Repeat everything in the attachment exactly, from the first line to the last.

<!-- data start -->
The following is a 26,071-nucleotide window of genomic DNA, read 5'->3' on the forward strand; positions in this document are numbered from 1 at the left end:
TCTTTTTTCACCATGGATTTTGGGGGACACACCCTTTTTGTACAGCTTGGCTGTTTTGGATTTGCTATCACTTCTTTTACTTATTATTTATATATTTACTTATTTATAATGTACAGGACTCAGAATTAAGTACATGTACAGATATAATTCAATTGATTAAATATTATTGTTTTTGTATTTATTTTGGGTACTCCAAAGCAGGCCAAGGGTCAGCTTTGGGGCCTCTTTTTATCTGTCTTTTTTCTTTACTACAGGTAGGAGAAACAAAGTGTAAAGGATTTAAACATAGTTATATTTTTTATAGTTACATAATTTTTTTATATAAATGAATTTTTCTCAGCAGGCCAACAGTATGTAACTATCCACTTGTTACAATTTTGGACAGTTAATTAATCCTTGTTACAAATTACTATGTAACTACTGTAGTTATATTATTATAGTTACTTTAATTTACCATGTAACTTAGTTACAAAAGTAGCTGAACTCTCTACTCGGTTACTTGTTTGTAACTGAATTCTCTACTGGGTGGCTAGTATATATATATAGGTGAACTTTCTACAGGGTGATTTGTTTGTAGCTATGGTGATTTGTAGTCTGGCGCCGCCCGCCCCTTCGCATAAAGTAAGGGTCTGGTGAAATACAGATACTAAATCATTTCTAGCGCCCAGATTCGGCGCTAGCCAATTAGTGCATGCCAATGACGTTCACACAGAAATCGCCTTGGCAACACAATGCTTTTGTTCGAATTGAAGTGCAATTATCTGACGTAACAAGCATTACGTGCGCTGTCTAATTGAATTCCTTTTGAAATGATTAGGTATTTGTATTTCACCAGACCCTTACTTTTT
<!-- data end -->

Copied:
The following is a 26,071-nucleotide window of genomic DNA, read 5'->3' on the forward strand; positions in this document are numbered from 1 at the left end:
TCTTTTTTCACCATGGATTTTGGGGGACACACCCTTTTTGTACAGCTTGGCTGTTTTGGATTTGCTATCACTTCTTTTACTTATTATTTATATATTTACTTATTTATAATGTACAGGACTCAGAATTAAGTACATGTACAGATATAATTCAATTGATTAAATATTATTGTTTTTGTATTTATTTTGGGTACTCCAAAGCAGGCCAAGGGTCAGCTTTGGGGCCTCTTTTTATCTGTCTTTTTTCTTTACTACAGGTAGGAGAAACAAAGTGTAAAGGATTTAAACATAGTTATATTTTTTATAGTTACATAATTTTTTTATATAAATGAATTTTTCTCAGCAGGCCAACAGTATGTAACTATCCACTTGTTACAATTTTGGACAGTTAATTAATCCTTGTTACAAATTACTATGTAACTACTGTAGTTATATTATTATAGTTACTTTAATTTACCATGTAACTTAGTTACAAAAGTAGCTGAACTCTCTACTCGGTTACTTGTTTGTAACTGAATTCTCTACTGGGTGGCTAGTATATATATATAGGTGAACTTTCTACAGGGTGATTTGTTTGTAGCTATGGTGATTTGTAGTCTGGCGCCGCCCGCCCCTTCGCATAAAGTAAGGGTCTGGTGAAATACAGATACTAAATCATTTCTAGCGCCCAGATTCGGCGCTAGCCAATTAGTGCATGCCAATGACGTTCACACAGAAATCGCCTTGGCAACACAATGCTTTTGTTCGAATTGAAGTGCAATTATCTGACGTAACAAGCATTACGTGCGCTGTCTAATTGAATTCCTTTTGAAATGATTAGGTATTTGTATTTCACCAGACCCTTACTTTTT